3D Computer-generated Cityscape Helps Planners Design Small Cell Networks

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What if an RF engineer could tune a network for optimal performance or identify path disruptions and actually see the effects of their adjustments in real time? Now, according to Ericsson and NVIDIA, the wireless industry can benefit from use of Omniverse, which is a real-time digital counterpart of a physical space and the proposed RF coverage.

“Before Omniverse, coverage and capacity of networks were analyzed by simplifying many aspects of the complex interactions, such as the physical phenomena and mobility aspects,” said Germán Ceballos, a researcher at Ericsson. “Now we’ll be able to simulate network deployments and features in a highly detailed scale using Omniverse.” 

With wireless densification driving small cells closer and closer together, Ericsson is using the latest in computer-aided design technology, powered by artificial intelligence with a little Disney-style animation added, to create a digital twin of a city that helps determine where to place and how to configure each of their 5G small cell sites for the best coverage and network performance.

City-scale digital twins simulate the interplay between 5G cells and the environment using NVIDIA Omniverse,™ which is a real-time reference development platform for 3D simulation and design collaboration. It uses 3D computer graphics technology from Pixar and the NVIDIA RTX,™ NVIDIA wrote in a blog.

“Creating an end-to-end city-scale digital twin results in faster development cycles, better network optimization and ultimately better, swifter networks because it delivers fast insights into what products to install where,” Ceballos said.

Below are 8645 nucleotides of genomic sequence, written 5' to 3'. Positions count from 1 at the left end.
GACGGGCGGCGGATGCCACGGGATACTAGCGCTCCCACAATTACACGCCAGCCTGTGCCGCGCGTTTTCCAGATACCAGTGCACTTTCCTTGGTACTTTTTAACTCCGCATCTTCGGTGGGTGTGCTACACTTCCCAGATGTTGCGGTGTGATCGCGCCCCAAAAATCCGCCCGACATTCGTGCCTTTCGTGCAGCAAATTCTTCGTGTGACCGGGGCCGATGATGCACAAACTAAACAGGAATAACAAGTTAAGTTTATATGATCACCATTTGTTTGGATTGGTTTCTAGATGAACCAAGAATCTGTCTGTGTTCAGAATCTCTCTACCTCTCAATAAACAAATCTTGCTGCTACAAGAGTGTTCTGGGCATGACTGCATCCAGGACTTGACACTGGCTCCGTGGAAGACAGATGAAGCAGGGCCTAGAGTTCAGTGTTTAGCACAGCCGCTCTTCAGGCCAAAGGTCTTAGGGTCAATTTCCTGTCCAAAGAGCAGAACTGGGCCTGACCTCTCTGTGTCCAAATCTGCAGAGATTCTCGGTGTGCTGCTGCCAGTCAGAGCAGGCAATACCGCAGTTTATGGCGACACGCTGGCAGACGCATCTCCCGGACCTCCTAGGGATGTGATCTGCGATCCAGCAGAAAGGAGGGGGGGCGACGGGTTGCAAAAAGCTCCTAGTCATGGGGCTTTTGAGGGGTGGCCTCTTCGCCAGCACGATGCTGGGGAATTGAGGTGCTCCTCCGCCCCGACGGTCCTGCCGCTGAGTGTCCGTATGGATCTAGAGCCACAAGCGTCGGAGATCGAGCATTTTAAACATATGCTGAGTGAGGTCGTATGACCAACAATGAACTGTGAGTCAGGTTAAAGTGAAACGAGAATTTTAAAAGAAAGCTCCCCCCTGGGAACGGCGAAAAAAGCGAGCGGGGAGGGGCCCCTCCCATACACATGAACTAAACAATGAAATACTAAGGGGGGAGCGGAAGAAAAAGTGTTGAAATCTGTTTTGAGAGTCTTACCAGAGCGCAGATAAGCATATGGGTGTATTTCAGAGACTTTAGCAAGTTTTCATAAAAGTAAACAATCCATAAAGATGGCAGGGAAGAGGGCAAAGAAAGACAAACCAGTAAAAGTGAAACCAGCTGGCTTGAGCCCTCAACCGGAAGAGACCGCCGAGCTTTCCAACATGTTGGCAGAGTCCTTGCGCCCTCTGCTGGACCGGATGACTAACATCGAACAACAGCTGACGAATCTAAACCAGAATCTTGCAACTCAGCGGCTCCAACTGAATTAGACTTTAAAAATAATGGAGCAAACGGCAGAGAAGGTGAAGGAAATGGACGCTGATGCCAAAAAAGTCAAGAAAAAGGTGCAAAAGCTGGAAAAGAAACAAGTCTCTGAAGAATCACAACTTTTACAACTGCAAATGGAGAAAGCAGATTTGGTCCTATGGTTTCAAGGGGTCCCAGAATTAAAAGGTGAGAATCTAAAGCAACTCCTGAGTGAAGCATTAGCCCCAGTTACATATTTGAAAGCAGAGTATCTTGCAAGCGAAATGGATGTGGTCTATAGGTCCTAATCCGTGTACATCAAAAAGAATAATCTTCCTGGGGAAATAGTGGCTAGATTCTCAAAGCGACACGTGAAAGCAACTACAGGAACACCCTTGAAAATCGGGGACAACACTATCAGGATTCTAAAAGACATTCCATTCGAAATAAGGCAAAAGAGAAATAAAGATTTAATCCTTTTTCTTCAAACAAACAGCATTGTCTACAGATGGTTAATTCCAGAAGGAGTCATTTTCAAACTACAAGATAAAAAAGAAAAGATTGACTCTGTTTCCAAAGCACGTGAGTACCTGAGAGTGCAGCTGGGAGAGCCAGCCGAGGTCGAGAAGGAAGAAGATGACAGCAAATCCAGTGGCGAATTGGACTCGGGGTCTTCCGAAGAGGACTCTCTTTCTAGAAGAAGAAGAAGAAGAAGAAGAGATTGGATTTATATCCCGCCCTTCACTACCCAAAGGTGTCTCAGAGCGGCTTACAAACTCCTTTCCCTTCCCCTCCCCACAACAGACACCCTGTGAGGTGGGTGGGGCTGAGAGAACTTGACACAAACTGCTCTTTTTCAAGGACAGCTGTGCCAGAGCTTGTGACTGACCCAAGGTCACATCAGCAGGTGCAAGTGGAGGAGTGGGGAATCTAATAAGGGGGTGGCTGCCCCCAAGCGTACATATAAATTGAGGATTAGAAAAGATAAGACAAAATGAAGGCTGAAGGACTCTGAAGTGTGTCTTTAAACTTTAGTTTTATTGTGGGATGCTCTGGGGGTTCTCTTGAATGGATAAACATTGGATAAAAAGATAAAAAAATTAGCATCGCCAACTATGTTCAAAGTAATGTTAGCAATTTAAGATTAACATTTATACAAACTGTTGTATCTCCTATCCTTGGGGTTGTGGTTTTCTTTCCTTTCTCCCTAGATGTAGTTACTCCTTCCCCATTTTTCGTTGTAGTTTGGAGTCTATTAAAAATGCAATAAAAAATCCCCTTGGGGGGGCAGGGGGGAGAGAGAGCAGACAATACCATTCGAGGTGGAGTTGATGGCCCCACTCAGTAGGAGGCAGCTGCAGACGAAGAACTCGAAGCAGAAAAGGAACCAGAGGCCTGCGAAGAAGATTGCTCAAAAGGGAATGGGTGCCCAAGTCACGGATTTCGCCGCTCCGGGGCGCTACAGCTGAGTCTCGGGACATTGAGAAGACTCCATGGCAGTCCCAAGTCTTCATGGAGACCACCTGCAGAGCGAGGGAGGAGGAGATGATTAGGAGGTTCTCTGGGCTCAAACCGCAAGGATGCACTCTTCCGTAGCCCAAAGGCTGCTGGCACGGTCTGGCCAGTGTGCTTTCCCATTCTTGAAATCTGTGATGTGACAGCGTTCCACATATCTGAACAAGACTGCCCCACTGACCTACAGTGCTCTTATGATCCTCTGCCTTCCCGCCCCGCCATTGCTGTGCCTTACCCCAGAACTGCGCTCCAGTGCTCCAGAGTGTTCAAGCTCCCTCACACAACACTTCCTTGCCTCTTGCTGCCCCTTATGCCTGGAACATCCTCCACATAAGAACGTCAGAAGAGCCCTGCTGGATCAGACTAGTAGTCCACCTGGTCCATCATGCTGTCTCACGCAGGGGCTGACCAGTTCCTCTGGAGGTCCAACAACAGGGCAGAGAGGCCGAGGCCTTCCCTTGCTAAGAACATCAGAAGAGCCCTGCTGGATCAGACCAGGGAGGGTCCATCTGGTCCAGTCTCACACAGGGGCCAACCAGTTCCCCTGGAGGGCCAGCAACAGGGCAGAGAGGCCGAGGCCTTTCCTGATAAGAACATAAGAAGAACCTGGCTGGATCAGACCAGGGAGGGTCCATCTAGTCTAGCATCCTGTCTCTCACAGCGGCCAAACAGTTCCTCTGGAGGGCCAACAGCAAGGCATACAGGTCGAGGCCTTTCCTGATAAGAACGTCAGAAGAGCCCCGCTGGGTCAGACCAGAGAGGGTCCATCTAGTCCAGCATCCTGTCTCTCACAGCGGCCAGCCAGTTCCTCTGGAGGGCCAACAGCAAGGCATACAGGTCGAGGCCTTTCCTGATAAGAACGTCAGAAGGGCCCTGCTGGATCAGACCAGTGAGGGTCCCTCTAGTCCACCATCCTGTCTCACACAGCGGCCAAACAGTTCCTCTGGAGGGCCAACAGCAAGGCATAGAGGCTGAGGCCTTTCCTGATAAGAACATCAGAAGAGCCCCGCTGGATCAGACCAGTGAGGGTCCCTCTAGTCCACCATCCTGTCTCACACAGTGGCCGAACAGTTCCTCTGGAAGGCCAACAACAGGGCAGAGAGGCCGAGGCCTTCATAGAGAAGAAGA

Ericsson built a custom Omniverse, enabling it to integrate RF propagation data and quickly visualize and calculate the quality of the signal at every point in the city, NVIDIA wrote. The 3D city scale models are physically accurate down to the materials of the buildings, vegetation and foliage. A wireless network component can be added at a precise location, height and with the  antenna pattern of the transmitter. Because Omniverse materials are physically accurate, the intensity of reflections are precisely determined, the company said.

“Visualization is a critical capability for Ericsson. Antenna beamforming and signal paths can be accurately simulated and visualized in the simulations,” NVIDIA said in a video. With Omniverse Virtual Reality, network engineers can virtually explore any part of the RF model, teleporting to any location anywhere in the world at one to one scale.”

By J. Sharpe Smith Inside Towers Technology Editor

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